LINCOLN — Ashton Hayes knew it was a race of sorts. One running back spot available in Nebraska’s 2022 recruiting class. Two guys — he and Justin Williams — vying for it. First one to commit got the spot.
Williams, out of the Atlanta area, wants to take his time. Hayes, out of Reno (Nevada) McQueen High School, was ready to sign the papers on his June 11 official visit.
Sit on it for a week, NU coach Scott Frost told Hayes. The Huskers, having been burned in recent years by some ecstatic commitments on fun official visits, didn’t want Hayes jumping in the boat, only to have his eye wander at other boats on the sea.
Hayes was sure last week and on Thursday, when he called assistants Ryan Held and Tony Tuioti — and eventually Frost. The 5-foot-11, 185-pound Hayes loved NU on Zoom calls, felt the same on campus and highlighted the program’s emphasis on strength and conditioning and nutrition.
NU even gave Hayes a body scan to give him an idea of his body fat and muscle percentage, a moment Hayes called “super cool.” Nebraska had the edge over California, also a finalist, and offers from Utah, Stanford and Oregon State, among others.
“Ultimately college football is just another step to our dreams in the NFL, and I don’t think there’s another school that can get me as prepared as Nebraska,” Hayes said. “That was the big decision-maker for me. I wanted to hop on the opportunity as soon as possible.”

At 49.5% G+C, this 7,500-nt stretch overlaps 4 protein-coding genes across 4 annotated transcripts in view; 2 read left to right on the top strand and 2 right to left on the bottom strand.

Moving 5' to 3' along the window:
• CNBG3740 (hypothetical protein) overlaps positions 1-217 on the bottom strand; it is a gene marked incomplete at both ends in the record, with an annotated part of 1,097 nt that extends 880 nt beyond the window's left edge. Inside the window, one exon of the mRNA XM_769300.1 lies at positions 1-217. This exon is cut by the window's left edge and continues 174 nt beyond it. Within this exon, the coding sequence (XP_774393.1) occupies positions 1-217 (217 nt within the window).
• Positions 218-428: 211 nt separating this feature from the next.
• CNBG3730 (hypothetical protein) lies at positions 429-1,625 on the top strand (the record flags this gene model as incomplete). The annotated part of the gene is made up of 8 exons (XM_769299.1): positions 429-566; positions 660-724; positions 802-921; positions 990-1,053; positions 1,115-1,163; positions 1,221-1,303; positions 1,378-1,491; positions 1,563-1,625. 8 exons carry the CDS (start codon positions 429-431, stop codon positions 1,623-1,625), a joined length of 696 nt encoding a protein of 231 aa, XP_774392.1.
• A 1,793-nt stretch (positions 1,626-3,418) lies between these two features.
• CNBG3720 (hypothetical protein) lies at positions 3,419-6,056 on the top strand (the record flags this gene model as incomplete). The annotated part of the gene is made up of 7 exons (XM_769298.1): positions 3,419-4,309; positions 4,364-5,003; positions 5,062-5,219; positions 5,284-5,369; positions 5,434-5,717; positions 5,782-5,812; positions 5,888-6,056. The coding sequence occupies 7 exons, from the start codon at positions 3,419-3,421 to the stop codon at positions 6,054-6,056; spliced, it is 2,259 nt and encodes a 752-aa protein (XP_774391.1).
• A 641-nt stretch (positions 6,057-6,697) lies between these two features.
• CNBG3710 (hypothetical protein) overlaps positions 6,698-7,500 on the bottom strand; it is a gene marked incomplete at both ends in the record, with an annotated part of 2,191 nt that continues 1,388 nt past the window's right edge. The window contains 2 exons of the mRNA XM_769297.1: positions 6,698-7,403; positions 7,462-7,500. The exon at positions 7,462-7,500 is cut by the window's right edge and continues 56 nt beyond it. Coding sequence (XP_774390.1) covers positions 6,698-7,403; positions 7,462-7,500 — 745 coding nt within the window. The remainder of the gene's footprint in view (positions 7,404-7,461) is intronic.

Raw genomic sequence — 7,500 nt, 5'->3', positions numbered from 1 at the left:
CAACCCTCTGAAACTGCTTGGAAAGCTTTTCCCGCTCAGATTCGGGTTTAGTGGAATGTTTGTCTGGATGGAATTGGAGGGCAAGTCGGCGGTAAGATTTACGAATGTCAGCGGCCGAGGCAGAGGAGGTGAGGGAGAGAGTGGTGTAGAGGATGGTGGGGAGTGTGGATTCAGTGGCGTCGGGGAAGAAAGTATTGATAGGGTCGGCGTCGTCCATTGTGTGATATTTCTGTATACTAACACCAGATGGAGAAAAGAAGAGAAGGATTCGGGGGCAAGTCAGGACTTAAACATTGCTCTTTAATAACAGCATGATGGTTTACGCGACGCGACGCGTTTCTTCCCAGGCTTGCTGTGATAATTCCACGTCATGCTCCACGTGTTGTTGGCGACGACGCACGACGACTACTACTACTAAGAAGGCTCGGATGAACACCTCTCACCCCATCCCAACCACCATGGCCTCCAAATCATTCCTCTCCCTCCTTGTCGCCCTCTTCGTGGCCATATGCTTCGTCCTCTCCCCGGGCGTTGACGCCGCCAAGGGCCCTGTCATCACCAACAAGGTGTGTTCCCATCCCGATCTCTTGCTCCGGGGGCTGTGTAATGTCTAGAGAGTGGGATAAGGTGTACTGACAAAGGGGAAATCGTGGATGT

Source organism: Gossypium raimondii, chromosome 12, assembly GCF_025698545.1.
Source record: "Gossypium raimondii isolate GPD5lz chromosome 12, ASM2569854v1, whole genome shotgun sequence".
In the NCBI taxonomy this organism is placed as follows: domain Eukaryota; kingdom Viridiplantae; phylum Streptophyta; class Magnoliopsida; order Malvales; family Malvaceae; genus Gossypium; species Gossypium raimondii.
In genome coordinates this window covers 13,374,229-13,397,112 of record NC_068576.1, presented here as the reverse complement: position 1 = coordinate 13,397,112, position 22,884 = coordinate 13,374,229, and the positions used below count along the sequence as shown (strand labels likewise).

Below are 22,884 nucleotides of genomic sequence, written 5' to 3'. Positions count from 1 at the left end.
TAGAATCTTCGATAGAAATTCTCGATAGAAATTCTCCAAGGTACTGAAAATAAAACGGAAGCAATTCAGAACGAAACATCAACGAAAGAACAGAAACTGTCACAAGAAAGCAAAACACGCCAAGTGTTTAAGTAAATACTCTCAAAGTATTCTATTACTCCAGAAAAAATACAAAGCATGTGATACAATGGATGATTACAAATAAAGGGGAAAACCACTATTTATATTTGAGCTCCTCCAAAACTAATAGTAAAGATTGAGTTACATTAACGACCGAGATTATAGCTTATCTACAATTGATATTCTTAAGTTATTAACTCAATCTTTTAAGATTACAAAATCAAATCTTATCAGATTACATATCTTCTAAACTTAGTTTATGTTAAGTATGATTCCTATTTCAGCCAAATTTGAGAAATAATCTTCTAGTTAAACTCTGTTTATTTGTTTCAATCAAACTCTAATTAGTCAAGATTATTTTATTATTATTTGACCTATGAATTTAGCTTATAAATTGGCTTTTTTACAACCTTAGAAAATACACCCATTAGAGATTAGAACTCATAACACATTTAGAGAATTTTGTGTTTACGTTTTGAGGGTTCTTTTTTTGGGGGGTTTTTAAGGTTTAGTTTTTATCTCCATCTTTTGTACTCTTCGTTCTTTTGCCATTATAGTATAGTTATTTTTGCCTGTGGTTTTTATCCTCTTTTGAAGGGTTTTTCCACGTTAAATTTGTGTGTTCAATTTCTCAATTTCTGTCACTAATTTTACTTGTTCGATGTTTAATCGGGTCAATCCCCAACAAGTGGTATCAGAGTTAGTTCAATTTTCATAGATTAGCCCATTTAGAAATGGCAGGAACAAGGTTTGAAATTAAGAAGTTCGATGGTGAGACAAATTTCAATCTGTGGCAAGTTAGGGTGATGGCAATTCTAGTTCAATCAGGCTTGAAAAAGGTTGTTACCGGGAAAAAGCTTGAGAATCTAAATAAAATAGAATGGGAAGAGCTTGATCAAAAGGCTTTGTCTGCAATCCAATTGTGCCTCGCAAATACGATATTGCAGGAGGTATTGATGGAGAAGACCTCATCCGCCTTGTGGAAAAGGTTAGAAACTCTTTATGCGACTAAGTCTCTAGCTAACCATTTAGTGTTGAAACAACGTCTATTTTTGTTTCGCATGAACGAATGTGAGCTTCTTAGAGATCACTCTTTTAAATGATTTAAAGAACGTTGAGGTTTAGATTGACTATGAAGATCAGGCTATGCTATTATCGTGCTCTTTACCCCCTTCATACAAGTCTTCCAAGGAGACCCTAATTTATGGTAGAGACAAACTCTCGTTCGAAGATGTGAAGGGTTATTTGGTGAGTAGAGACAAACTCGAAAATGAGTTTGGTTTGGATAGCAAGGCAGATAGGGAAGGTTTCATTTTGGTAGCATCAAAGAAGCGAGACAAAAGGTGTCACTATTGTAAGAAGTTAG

A three-star recruit, Hayes ran for 2,429 yards and 30 touchdowns — while adding 28 catches for 346 yards and two touchdowns — as a sophomore at Damonte Ranch High School in Reno. Hayes transferred to McQueen during the pandemic and rushed for more than 600 yards in a COVID-shortened spring season that ended two months ago.
“He’s always one of the guys watching the most film,” McQueen coach Jim Snelling said of Hayes. Snelling’s son, Robby, is a top baseball/football recruit visiting NU in the fall. “He’s always prepared and ready to go. He knows his job and the guy in front of him’s job, as well. He knows how the blocking schemes are going to work and where the holes are going to break.”
Hayes also has the kind of versatility that Nebraska looks for in a running back prospect. On his visit, Hayes said, NU compared him to Maurice Washington and Wan’Dale Robinson, two players of different sizes but similar skills who posted big numbers over two seasons for the Huskers.
“They also asked me if I’d return punts, return kicks, so really just an all-around speed specialist, which is what I consider myself to be,” Hayes said. “That was another difference-maker — how I’d be utilized in the offense.”
Hayes ran a 11-second 100-meter dash this spring and a 22.34-second 200. He’s also a top student who had offers to Ivy League schools. His interviews, done on FaceTime, suggest he’ll be NU’s best peer recruiter, too.
He’s already working one of the prospects who visited with him last week.
“Grant Page, I let him know I was going to commit today, and he was super happy for me,” Hayes said of the Boulder (Colorado) Fairview receiver. Hayes rattled off all of the other visitors on his weekend, too.
“I know some guys want to finish their visits and things like that, but I took a different approach to recruiting,” Hayes said.
He and his dad, for one thing, made a depth chart.
Nebraska won the starting job.